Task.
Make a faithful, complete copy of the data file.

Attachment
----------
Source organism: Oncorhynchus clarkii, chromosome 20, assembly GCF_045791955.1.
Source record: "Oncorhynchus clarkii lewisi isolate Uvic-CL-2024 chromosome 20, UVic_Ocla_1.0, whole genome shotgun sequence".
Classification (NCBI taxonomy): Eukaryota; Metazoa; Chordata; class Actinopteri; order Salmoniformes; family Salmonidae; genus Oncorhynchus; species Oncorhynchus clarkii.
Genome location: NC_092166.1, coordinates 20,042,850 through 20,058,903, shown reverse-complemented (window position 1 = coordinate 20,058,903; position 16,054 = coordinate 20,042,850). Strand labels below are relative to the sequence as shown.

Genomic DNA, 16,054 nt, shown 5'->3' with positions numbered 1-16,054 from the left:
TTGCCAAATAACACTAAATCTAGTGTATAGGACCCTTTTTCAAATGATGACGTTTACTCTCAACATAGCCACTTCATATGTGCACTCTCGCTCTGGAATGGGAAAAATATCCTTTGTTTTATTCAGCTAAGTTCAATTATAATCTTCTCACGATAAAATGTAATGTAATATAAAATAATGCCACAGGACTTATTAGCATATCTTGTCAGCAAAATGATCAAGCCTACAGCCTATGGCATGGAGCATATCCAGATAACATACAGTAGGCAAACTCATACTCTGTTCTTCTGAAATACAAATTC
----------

Source organism: Oncorhynchus clarkii, chromosome 20, assembly GCF_045791955.1.
Source record: "Oncorhynchus clarkii lewisi isolate Uvic-CL-2024 chromosome 20, UVic_Ocla_1.0, whole genome shotgun sequence".
Classification (NCBI taxonomy): Eukaryota; Metazoa; Chordata; class Actinopteri; order Salmoniformes; family Salmonidae; genus Oncorhynchus; species Oncorhynchus clarkii.
Genome location: NC_092166.1, coordinates 20,042,850 through 20,058,903, shown reverse-complemented (window position 1 = coordinate 20,058,903; position 16,054 = coordinate 20,042,850). Strand labels below are relative to the sequence as shown.

Genomic DNA, 16,054 nt, shown 5'->3' with positions numbered 1-16,054 from the left:
TTGCCAAATAACACTAAATCTAGTGTATAGGACCCTTTTTCAAATGATGACGTTTACTCTCAACATAGCCACTTCATATGTGCACTCTCGCTCTGGAATGGGAAAAATATCCTTTGTTTTATTCAGCTAAGTTCAATTATAATCTTCTCACGATAAAATGTAATGTAATATAAAATAATGCCACAGGACTTATTAGCATATCTTGTCAGCAAAATGATCAAGCCTACAGCCTATGGCATGGAGCATATCCAGATAACATACAGTAGGCAAACTCATACTCTGTTCTTCTGAAATACAAATTC